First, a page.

Computer-mediated communication often makes visible and explicit many aspects of social interaction that are normally invisible or implicit.
A recent This American Life episode was the radio broadcast of a live performance of the show that was beamed to theatrical audiences around the country. In honor of the fact that the show -- usually an exclusively auditory experience -- was being consumed visually as well, the theme of the show was "Invisible made visible." Host Ira Glass summed up the theme by saying:
To state the obvious, sometimes it is just a lot easier to see things. Clears a lot of things up. And today on our radio show, we have all kinds of stories of people trying to take things that are normally invisible to them and make them visible.
And, of course, he is right. People are capable of processing incredibly complex visual cues -- this gives us the ability to communicate at high bandwidth when we can use both auditory and visual means. Not to get too Marshall Mcluhan about it, but the medium that information is transmitted can have a significant impact on what implicit cues are transmitted, and on how we understand the context of a message.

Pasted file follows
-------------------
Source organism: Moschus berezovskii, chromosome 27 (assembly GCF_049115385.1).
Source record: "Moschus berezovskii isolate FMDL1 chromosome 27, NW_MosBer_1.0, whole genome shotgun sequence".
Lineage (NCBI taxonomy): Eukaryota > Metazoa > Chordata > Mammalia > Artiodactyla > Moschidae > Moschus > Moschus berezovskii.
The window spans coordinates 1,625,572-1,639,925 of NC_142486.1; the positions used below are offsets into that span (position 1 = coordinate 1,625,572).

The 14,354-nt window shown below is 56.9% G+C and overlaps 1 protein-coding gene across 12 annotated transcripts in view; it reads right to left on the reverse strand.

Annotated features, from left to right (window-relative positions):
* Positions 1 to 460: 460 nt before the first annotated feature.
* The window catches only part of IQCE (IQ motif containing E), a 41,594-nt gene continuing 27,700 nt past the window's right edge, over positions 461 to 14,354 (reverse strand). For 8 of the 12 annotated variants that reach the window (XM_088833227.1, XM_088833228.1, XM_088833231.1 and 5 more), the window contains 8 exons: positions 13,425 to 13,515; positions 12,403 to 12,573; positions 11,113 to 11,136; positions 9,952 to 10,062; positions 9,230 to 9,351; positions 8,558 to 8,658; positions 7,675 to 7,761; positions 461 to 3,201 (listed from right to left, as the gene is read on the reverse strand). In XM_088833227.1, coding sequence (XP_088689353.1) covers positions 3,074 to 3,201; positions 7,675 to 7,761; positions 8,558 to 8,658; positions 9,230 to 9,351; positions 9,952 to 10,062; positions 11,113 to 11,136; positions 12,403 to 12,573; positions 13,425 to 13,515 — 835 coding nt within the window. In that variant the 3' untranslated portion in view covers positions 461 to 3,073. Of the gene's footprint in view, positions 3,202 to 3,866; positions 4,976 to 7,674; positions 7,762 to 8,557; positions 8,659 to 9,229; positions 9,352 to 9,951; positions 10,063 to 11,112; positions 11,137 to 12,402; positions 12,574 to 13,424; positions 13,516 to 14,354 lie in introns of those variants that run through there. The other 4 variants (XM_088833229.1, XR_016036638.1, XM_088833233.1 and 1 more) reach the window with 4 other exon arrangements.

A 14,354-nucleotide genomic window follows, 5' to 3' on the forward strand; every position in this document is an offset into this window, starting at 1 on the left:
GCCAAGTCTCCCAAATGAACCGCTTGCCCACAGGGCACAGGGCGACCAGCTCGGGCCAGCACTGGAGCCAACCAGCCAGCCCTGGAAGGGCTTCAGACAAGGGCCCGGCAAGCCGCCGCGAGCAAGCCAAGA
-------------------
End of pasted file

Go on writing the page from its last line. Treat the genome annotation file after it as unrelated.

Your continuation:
In strange ways, we face this issue all the time when we interact online.
Computer-mediated communication often makes visible and explicit many aspects of social interaction that are normally invisible or implicit. At the same time other aspects of communicative interaction that we generally take for granted as being obvious or visible are made invisible. If you have ever found it hard to detect sarcasm while G-chatting with a friend, you have encountered this issue.